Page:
For the record, I don’t endorse all of these trends-some of them even bother me (Discipleship Training remains a good idea in theory, LifeWay’s curricula are getting better all the time, and homecoming is a good way to remember a church’s gospel heritage). Furthermore, I realize that there are many churches that embrace every one of the programs/practices/traditions I described above. But the point I think the GCR Declaration is trying to make is that all of those practices are simply strategies, meaning they are negotiable, revisable, and yes, even expendable.

Younger pastors often face this temptation in a different way from their more experienced brethren. Instead of buying into the programmatic pragmatism that so permeates SBC culture, many of my generational peers are snotty and arrogant about new trends that they think are superior to the SBC, often for no other reason than that they were developed outside the SBC. This attitude is just as bad as the guy who thinks God only like Gaither songs and real evangelism only happens at the front door of someone’s house. All sides need to exercise a little more humility when it comes to the various ways we “do” church.

Here’s my position, stated as clearly as I know how: I don’t give a rip what strategies your church employs so long as you are doctrinally sound and none of your strategies clearly contradict Scripture. I may not lead my church to do what your church does-my instincts are very conservative and the only time I “think outside the box” is when I am devising new ways to convince my wife to let me buy more books. But I will pray that your church wins to Christ, baptizes, and disciples people that my church will never reach.

The second paragraph is simply an argument that our churches need to look at North America as a mission field in the same way that our missionaries look at Zimbabwe as a mission field. Being good missionaries means we will be adaptable and creative in our methods and strategies while remaining rigid and unflinching in our commitment to the sound doctrine.

It is a fact that Southern Gospel flies in some places and Christian “pop music” flies in others (though I’m not a big fan of either). It is a fact that church buildings are appealing in some contexts and unappealing (and even burdensome) in others. It is a fact that Sunday School works in some places and home groups work in others (both work in some places). It is a fact that knocking on doors is a good evangelism strategy in some contexts while servant evangelism is the best method in others. (I would argue that old-fashioned “relational evangelism” is the only strategy that “works” everywhere.) And it is a fact that the Bible gives absolutely no instructions about what type of dress is appropriate for corporate worship besides general guidelines about things like modesty, etc. (And I say this as a guy who wears a coat almost every Sunday.)

Let me be clear: I am not arguing that we should jettison preaching, evangelism, service, prayer, or corporate worship. I think our preaching should be bold, our evangelism should be fervent, our service should be selfless, our prayers should be kingdom-focused, and our corporate worship should be God-centered. What I am saying is that we won’t all do these things exactly the same way, and not only is that OK, but it is necessary if our priority really is reaching our culture rather than propagating our subculture.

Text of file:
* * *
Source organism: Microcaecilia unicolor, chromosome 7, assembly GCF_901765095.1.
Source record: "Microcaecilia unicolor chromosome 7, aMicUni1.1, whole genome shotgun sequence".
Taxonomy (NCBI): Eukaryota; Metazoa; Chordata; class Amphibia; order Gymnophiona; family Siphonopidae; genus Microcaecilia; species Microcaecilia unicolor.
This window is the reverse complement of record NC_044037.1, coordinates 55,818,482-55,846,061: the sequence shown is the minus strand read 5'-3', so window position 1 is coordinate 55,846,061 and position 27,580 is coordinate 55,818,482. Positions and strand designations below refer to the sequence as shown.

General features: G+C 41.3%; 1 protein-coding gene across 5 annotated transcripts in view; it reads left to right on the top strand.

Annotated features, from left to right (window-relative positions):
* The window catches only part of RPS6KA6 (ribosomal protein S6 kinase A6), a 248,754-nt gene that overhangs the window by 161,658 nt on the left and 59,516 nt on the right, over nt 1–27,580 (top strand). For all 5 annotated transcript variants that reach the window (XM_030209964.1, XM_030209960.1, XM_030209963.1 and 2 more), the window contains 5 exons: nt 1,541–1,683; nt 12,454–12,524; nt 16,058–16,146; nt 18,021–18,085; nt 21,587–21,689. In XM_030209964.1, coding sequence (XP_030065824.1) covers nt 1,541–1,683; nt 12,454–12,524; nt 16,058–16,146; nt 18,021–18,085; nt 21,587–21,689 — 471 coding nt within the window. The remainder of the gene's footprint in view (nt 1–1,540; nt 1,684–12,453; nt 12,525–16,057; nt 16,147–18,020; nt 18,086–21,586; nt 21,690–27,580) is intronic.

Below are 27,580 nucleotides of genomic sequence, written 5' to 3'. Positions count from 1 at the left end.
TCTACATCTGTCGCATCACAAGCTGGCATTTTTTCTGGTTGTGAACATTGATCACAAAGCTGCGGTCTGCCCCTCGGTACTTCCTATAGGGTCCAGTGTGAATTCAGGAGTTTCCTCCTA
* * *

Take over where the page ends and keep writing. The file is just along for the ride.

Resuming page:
Article X: A Commitment to Distinctively Christian Families

Having criticized Southern Baptists above, let me do some praising for a minute. To echo the GCR Declaration, Southern Baptists are in many ways, by God’s grace, a “counter-culture for the common good” when it comes to family matters. We still have a long way to go-some of our churches are still far too worldly when it comes to gender roles and family life. And we are not the only ones getting this right-many other conservative evangelicals share our conviction about marriage and family. But it is evidence of God’s grace that, as a Convention, Southern Baptists are willing to say what’s right, even when it’s not popular.

I think what the GCR Declaration says about these matters is very good. I would only add a handful of my own thoughts. First, I think it is important that we recognize that the Great Commission starts with our families. Our evangelism and discipleship must begin in the home, and churches must do a better job of helping Christian parents do this well.

Second, we must avoid the extremes. It is my personal opinion that Southern Baptists must eschew unhealthy tendencies like overly age-segregated ministries on the one hand and the “Family-Integrated Church” movement on the other. The former sells out to worldly priorities and too often farms parental evangelism and discipleship out to the church rather than the church equipping parents in their God-called responsibilities. The latter tries to redefine the very nature of the church, confuses 19th century cultural patriarchy with a biblical view of the family, and often embraces heterodox doctrines like theonomy. Both of these trends damage churches, the former by too-often separating families within the believing community and the latter by too-often confusing families with the believing community. We need balance.

Finally, we must do theological triage when it comes to debated matters like wives working outside the home, the number of children desired in a given family, non-abortifacient birth control, and schooling choices. Let’s be careful not to confuse our respective application of biblical principles with the principles themselves, lest we inappropriately someone else’s conscience.